“Despite press reports that the Chairman of the Judiciary Committee now may be considering changing the Committee’s practice of observing senatorial courtesy, we, as a Conference, expect it to be observed, even-handedly and regardless of party affiliation. And we will act to preserve this principle and the rights of our colleagues if it is not.”
What short memories members of congress seem to have. The quote above is an excerpt from a letter signed by every GOP senator including Chuck Grassley (R-IA) and Mitch McConnell (R-KY) and sent to President Obama in 2009 warning that they wouldn’t allow judicial nominees to move forward if they weren’t first approved using the “blue slip” process.
That was in 2009, when Republicans had neither a majority in the Senate nor an ideological ally in the White House. Now it’s 2017 and my, how things have changed! When it comes to Trump’s nominees, McConnell and Grassley are doing a politically expedient about face. Grassley, the current chair of the Senate Judiciary Committee, announced last week that he would allow hearings to proceed for two nominees despite the fact that their home state senators had not returned positive blue slips.
So what's a blue slip?
The blue slip process is a tradition of "senatorial courtesy" that actually dates back to the very origins of our republic.
In 1789 George Washington sent particular senators his list of nominees for port tax collectors. Next to the nominee's name, a clerk noted each senator's vote of either approval or dissent.
Every nominee received an "aye" except for poor Benjamin Fishbourn of Georgia. (Fishbourn was opposed by GA Senator James Gunn who preferred a candidate who was a close political ally.) Fishbourn became the first presidential nominee to be rejected by the Senate. This is where the tradition began.
There are two versions of the blue slip, one in the House and one in the Senate. The House version involves tax and spending bills. In the Senate "blue slip" refers to the letter printed on blue paper (thus the term) sent to home state senators from the chair of the Judiciary Committee, allowing them to weigh in on a particular judicial nominee.
One of the earliest examples of a blue slip from 1917.
It's been a longstanding tradition of the Senate Judiciary Committee that both home state senators of a nominee, even if they're not on the committee, must turn in the blue slip in order for the committee to move the nominee forward for consideration. Senators may also choose to not return a blue slip on the candidate, and in the past this often meant that the nominee wouldn't get a hearing. A "negative" blue slip was seen as a veto, and the chairman would refuse to move the nomination forward. Either way, the blue slip gave the Senate a participatory role in both the advisory and consent part of the process. A role, which many believed, ensured a qualified and mainstream judiciary.
That’s what Senator Grassley said in 2015. But now, on November 29th in fact, the Senate Judiciary Committee will consider two circuit court nominees who have not received the support of both of their home state senators: Kyle Duncan of Louisiana (nominated for the 5th Circuit Court of Appeals) and David Stras of Minnesota (nominated for the 8th Circuit Court of Appeals).
Reviews from home state senators on both Stras and Duncan are mixed. Senator Amy Klobuchar has returned a favorable blue slip on Stras, but Senator Al Franken has decided to withhold his because he fears Stras’ would be a “deeply conservative jurist. Louisiana Senator Bill Cassidy (of Graham-Cassidy fame) approved of Duncan’s nomination; Louisiana’s other Republican senator, John Kennedy has yet to return his blue slip.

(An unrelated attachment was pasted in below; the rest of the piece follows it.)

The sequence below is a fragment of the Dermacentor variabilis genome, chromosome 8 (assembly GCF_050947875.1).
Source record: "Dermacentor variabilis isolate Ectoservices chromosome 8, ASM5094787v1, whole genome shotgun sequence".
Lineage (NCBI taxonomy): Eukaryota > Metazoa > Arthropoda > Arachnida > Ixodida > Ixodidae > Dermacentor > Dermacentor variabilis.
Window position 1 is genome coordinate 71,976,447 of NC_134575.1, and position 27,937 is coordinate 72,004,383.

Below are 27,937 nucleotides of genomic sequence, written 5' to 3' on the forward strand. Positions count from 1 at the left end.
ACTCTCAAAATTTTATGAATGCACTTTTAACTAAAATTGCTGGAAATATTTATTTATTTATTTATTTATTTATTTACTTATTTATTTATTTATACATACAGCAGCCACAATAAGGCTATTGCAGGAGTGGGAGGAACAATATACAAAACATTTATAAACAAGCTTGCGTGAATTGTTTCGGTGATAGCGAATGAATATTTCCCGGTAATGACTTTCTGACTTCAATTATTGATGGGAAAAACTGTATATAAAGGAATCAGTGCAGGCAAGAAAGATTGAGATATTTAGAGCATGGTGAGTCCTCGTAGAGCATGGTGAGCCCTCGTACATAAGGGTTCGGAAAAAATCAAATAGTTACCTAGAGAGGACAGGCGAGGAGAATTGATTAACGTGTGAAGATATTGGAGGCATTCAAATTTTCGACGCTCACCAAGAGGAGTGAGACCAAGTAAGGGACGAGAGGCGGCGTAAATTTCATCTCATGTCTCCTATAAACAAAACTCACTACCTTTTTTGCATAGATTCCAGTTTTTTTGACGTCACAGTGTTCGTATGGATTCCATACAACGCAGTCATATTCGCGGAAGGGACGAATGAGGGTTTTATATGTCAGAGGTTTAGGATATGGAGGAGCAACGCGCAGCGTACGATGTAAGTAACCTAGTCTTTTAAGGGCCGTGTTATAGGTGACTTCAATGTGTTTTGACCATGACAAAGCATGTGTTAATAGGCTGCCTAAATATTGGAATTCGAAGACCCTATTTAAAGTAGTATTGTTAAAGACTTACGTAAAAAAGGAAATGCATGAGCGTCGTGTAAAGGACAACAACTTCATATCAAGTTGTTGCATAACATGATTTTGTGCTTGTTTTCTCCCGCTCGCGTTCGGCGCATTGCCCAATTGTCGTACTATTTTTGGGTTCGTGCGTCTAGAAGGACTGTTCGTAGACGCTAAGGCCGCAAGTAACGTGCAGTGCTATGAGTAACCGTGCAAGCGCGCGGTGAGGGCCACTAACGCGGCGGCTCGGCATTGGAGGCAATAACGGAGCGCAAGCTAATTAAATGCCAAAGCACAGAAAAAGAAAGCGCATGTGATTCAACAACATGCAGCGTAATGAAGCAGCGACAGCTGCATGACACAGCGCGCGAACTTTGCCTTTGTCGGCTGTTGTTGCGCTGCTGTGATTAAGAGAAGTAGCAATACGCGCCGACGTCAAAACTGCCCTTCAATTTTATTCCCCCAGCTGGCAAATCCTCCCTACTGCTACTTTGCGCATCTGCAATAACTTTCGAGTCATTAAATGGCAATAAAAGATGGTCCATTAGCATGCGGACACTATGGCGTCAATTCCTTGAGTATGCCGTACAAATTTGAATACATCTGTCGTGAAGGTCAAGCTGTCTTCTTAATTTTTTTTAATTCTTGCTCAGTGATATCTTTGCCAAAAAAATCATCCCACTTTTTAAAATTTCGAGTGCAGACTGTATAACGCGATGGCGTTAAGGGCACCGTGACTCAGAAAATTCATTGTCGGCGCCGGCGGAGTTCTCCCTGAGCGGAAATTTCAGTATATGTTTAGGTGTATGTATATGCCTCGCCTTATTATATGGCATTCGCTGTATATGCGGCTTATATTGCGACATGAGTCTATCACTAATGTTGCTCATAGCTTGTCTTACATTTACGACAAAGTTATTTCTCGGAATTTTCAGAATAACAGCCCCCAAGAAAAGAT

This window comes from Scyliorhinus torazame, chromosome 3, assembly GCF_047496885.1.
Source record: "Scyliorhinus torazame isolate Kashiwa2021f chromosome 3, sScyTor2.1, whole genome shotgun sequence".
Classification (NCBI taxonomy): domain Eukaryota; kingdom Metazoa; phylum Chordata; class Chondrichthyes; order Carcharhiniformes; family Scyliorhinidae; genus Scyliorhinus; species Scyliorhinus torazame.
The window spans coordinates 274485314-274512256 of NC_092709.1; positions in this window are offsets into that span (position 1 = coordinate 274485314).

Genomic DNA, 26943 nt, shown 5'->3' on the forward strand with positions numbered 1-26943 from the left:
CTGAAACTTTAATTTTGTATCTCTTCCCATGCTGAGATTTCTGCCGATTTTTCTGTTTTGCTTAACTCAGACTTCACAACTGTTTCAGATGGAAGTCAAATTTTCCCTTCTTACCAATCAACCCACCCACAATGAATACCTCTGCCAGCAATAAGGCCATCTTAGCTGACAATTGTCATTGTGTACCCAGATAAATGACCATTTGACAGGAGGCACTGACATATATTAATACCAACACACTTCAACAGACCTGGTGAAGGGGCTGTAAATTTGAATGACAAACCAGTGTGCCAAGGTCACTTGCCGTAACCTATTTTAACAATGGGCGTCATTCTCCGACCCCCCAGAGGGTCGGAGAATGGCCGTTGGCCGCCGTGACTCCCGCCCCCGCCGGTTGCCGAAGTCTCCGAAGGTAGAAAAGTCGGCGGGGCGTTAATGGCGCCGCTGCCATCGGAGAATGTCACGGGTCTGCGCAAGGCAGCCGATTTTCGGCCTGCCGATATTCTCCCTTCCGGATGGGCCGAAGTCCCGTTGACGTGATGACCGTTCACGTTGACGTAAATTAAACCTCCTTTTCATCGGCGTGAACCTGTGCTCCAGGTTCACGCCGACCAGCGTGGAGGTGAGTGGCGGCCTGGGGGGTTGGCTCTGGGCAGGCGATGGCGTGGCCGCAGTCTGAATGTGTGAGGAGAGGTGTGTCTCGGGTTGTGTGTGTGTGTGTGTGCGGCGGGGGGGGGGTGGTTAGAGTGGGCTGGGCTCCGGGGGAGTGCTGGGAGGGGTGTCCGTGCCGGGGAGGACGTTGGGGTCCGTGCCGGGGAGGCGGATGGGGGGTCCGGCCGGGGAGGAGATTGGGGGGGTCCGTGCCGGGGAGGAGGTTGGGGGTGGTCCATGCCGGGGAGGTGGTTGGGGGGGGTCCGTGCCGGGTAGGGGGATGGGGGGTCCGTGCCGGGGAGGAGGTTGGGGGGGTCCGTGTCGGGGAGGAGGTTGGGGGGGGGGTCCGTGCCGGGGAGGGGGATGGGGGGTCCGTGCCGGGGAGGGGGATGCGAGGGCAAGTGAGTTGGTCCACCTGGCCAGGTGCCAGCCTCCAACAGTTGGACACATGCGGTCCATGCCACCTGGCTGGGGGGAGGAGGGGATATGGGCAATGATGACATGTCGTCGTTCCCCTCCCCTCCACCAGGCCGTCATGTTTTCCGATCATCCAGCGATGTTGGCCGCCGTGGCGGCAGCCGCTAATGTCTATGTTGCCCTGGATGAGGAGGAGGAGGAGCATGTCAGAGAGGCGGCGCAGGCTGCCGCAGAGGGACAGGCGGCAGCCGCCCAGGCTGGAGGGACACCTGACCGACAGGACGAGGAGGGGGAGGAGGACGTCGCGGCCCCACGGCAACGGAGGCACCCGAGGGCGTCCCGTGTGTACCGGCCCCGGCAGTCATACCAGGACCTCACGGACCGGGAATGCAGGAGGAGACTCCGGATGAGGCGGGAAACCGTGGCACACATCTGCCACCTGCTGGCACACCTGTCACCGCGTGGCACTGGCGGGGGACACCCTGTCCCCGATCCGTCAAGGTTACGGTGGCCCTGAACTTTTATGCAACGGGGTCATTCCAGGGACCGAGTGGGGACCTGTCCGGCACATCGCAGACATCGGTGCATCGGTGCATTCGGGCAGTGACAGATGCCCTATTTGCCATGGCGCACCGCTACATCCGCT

If we take a closer look at Kyle Duncan’s record, we get a better understanding of the kind of judicial candidates the blue slip was designed to prevent.
What we know about Kyle Duncan:
He was raised in Baton Rouge and was Louisiana’s solicitor general from 2008 to 2012. Duncan has never been a judge, but he has what some have called “sterling credentials with right wing political activists”.
The blue slip was designed to block extremist nominees like Kyle Duncan. The tradition also gives the party that's not in power some say in the process. “Blue slips are one of the few weapons that are left to protect the minority’s rights,” said Carl Tobias, a University of Richmond law professor and an expert on the judicial nominations process. “They also protect home state senators’ prerogatives to affect who is nominated from their states, which could be important for GOP senators who disagree with Trump.”
A recent memo from Grassley’s staff stated, “A blue slip policy allowing a single senator to block a nominee from even receiving Committee consideration is a more extreme example of a counter-majoritarian practice.”
Chuck Grassley doesn’t face his electorate for another 6 years. But some of his colleagues in the Senate won’t be as lucky. Come 2018, if they continue to ignore Senate tradition they won't have to worry about about returning blue slips. They'll be getting pink slips from us!
Learn more about the judicial process on our Federal Court System page.
For more information on judicial nominees go to the Alliance for Justice at www.afj.org.
What's At Stake With The Judiciary
140 federal judicial vacancies
19 in circuit courts
121 in district courts
52 judicial emergencies
10 for circuit courts
42 for district courts
46 nominees to the federal bench
10 circuit court
36 district court
19 nominees pending on the floor
posted by Amy Levengood